Comment: How? As land becomes more scarce downtown, land values go up. Again, simple economics. Greenbelt legislation makes land in the 905 more constrained and thus more expensive. There are 100,000-120,000 people coming to the GTA every year, all of whom need somewhere to live. Demand is not letting up. Land is less available. People don’t want to commute, they are preferring downtown over the suburbs. So many factors are affecting the price of land and the type of housing being built, it is not as simple as “removing structural barriers” to magically make everything less expensive.

Toronto condos
But construction of new condo units has blossomed, in some cases making up as much as 80% of new residential construction, nearly half of it in Toronto’s core.

Comment: For the reasons I stated above.

With so little affordable housing, renters are getting hit hard as well, with many rents in the downtown more than $2,000 a month or about half of the income of the lowest 40% of wage earners.

Comment: But those lower wage earners can go to apartment buildings, where the rents are half what they are in new investor-owned condos. Just because some rents are high does not mean they are ALL high.

The TD survey says affordability has dropped to the point where Toronto is not far behind New York.

Economists say it takes 6.5 times the average income to buy a house in Toronto compared to 6.1 times the average income in New York City.

Comment: And those numbers are simply wrong. Especially when the GTA is ranked 323rd out of the 360 most expensive cities and New York is number 16. It is a completely illogical claim. Median sales price in NYC is $1,310,000 USD ($1,629,600 CAD)compared to $510,532 CAD in Toronto. Price per square foot for condos is $1,450 USD ($1,804 CD) in NYC vs. $543 CAD in Toronto. And yet this person wants to tell us that Toronto is LESS affordable than New York? Really? This means that the average income in NYC would have to be $267,148 CAD for their math to work, vs. $78,543 CAD in Toronto. According to the US Department of Labour, income in Manhattan is $2,749 USD a week, which is $177,823 CAD per year. That means it would take 7.4 times than income to buy the average property in New York. And Toronto’s median income, according to StatsCan is $71,210 for 2012. Which then puts us at 7.2 times income to buy the average property. While much closer than I had thought, their math is still wrong.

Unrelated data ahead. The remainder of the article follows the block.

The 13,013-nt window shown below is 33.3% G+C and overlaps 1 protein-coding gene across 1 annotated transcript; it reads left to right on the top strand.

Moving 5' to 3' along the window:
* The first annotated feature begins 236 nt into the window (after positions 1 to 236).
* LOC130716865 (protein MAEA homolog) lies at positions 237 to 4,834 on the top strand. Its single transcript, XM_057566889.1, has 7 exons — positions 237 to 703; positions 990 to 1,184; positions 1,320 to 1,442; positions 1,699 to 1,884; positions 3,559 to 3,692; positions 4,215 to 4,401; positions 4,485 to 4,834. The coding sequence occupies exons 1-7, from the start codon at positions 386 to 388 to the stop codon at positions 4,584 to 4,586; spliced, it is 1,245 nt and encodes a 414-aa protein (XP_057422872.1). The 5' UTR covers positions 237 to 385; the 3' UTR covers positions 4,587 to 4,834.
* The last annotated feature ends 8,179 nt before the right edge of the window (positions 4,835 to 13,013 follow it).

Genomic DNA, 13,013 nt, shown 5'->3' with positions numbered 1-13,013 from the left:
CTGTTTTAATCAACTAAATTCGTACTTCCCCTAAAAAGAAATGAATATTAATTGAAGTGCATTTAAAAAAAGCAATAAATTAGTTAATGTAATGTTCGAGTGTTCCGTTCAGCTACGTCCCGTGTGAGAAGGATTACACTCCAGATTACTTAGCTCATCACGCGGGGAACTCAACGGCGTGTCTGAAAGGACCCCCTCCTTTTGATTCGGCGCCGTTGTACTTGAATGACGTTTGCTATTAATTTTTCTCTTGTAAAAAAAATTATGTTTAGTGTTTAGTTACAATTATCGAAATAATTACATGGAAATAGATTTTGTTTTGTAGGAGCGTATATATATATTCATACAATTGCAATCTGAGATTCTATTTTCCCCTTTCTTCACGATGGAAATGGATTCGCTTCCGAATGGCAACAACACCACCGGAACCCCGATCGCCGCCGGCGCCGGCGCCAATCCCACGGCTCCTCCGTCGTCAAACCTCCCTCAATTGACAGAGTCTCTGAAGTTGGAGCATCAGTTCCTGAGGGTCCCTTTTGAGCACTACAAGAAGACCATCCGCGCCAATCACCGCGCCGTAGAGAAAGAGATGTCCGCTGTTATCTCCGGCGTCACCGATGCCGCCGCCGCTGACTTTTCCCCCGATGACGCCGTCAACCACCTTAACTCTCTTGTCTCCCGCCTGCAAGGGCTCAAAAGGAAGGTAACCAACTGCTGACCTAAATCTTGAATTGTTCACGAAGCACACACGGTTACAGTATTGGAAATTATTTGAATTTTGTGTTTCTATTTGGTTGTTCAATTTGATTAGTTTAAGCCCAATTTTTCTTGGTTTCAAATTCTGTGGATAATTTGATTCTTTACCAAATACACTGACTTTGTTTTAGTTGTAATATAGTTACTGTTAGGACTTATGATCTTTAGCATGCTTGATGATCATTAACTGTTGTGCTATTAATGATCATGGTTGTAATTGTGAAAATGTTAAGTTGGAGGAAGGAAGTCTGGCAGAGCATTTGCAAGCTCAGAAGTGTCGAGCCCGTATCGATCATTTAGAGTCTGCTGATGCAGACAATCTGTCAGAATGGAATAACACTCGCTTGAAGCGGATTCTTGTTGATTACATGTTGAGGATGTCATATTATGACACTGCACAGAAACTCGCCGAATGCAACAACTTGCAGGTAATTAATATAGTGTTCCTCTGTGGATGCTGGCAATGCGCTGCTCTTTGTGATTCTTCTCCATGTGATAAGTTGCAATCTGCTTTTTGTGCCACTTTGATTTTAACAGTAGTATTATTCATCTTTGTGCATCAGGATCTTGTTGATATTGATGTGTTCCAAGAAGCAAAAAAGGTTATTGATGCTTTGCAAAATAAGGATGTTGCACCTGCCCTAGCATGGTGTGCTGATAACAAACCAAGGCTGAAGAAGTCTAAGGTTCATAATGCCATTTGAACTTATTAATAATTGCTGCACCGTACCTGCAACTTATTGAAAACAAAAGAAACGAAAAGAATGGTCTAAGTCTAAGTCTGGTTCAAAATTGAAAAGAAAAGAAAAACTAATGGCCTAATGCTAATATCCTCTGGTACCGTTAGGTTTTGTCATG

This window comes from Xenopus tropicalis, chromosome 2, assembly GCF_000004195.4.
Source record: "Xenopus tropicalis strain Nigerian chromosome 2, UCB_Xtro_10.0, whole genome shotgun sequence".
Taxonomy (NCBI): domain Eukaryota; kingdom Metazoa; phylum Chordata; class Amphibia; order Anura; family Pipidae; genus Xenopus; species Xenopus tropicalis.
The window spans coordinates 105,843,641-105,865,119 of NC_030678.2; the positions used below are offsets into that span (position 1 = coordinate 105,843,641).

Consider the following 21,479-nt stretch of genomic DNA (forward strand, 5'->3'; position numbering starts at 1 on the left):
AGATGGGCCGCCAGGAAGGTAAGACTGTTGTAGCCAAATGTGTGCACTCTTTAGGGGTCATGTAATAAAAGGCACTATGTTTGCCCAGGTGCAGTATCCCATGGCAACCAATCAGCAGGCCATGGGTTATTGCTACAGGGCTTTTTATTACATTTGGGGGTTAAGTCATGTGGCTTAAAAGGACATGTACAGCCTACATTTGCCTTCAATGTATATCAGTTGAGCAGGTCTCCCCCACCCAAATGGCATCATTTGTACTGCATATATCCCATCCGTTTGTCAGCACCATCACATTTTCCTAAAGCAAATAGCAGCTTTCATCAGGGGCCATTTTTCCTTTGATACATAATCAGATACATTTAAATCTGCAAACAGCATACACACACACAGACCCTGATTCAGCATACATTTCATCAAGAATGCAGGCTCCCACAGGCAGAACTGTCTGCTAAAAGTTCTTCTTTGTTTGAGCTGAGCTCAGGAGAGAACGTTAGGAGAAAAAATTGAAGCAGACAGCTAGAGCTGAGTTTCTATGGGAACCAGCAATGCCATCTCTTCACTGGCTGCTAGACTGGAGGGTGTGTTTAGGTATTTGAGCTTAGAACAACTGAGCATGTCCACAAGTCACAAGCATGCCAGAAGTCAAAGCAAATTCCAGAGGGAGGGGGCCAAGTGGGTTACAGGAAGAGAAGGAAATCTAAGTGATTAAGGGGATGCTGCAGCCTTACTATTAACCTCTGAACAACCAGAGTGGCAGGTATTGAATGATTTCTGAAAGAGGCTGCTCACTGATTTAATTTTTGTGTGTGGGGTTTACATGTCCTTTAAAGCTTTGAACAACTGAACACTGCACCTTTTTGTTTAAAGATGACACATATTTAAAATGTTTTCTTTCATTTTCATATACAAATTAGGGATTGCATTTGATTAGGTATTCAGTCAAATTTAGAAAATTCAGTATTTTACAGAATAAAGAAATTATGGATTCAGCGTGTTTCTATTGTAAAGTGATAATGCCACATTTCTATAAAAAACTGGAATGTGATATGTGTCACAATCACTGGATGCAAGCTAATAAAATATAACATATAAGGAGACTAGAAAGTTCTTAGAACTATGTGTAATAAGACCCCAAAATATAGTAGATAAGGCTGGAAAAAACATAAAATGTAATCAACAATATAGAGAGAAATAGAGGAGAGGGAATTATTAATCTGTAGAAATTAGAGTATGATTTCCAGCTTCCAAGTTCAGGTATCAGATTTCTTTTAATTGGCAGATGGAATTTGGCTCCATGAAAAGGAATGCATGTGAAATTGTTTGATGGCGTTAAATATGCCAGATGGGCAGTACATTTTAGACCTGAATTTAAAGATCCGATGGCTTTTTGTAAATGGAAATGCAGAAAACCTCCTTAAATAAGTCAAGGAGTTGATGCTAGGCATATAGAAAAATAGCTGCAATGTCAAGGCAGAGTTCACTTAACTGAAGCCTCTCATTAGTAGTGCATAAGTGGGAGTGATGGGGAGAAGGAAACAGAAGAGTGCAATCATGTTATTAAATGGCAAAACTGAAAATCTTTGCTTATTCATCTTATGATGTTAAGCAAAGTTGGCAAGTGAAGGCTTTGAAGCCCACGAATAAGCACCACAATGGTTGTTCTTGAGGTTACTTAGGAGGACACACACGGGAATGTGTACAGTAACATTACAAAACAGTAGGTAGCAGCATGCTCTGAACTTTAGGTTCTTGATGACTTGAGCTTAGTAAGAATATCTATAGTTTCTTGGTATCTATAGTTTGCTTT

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Contact Laurin Jeffrey for more information – 416-388-1960

Laurin Jeffrey is a Toronto real estate agent with Century 21 Regal Realty.
He did not write these articles, he just reproduces them here for people who
are interested in Toronto real estate. He does not work for any builders.

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Summary
Toronto housing bubble showing no signs of bursting
Article Name
Toronto housing bubble showing no signs of bursting
Description
A recent survey by one of Canada's big banks suggests that the cost of renting or owning a home in the city of Toronto is climbing out of reach of most residents.